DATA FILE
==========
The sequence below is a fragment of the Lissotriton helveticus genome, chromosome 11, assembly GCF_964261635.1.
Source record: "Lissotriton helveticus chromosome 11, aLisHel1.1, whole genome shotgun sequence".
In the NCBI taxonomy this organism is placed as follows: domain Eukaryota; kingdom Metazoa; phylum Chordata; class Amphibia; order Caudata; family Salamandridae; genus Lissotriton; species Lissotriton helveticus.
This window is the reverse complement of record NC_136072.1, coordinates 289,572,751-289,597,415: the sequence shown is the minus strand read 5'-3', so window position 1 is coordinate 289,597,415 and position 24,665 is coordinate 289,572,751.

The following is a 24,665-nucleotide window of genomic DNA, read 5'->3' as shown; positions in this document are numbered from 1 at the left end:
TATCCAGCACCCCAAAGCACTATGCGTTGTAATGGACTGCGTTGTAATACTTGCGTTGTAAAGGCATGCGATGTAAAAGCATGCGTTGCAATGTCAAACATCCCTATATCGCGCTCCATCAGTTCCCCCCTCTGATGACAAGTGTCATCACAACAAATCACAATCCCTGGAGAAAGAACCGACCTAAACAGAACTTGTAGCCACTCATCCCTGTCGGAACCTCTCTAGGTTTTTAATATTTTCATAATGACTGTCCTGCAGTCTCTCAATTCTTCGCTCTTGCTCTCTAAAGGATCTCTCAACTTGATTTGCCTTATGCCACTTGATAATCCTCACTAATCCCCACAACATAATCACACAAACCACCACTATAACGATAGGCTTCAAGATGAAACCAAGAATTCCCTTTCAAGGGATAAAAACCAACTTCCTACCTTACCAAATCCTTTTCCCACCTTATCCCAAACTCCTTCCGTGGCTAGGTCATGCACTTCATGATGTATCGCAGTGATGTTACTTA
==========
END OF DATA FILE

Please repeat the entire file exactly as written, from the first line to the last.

The sequence below is a fragment of the Lissotriton helveticus genome, chromosome 11, assembly GCF_964261635.1.
Source record: "Lissotriton helveticus chromosome 11, aLisHel1.1, whole genome shotgun sequence".
In the NCBI taxonomy this organism is placed as follows: domain Eukaryota; kingdom Metazoa; phylum Chordata; class Amphibia; order Caudata; family Salamandridae; genus Lissotriton; species Lissotriton helveticus.
This window is the reverse complement of record NC_136072.1, coordinates 289,572,751-289,597,415: the sequence shown is the minus strand read 5'-3', so window position 1 is coordinate 289,597,415 and position 24,665 is coordinate 289,572,751.

The following is a 24,665-nucleotide window of genomic DNA, read 5'->3' as shown; positions in this document are numbered from 1 at the left end:
TATCCAGCACCCCAAAGCACTATGCGTTGTAATGGACTGCGTTGTAATACTTGCGTTGTAAAGGCATGCGATGTAAAAGCATGCGTTGCAATGTCAAACATCCCTATATCGCGCTCCATCAGTTCCCCCCTCTGATGACAAGTGTCATCACAACAAATCACAATCCCTGGAGAAAGAACCGACCTAAACAGAACTTGTAGCCACTCATCCCTGTCGGAACCTCTCTAGGTTTTTAATATTTTCATAATGACTGTCCTGCAGTCTCTCAATTCTTCGCTCTTGCTCTCTAAAGGATCTCTCAACTTGATTTGCCTTATGCCACTTGATAATCCTCACTAATCCCCACAACATAATCACACAAACCACCACTATAACGATAGGCTTCAAGATGAAACCAAGAATTCCCTTTCAAGGGATAAAAACCAACTTCCTACCTTACCAAATCCTTTTCCCACCTTATCCCAAACTCCTTCCGTGGCTAGGTCATGCACTTCATGATGTATCGCAGTGATGTTACTTA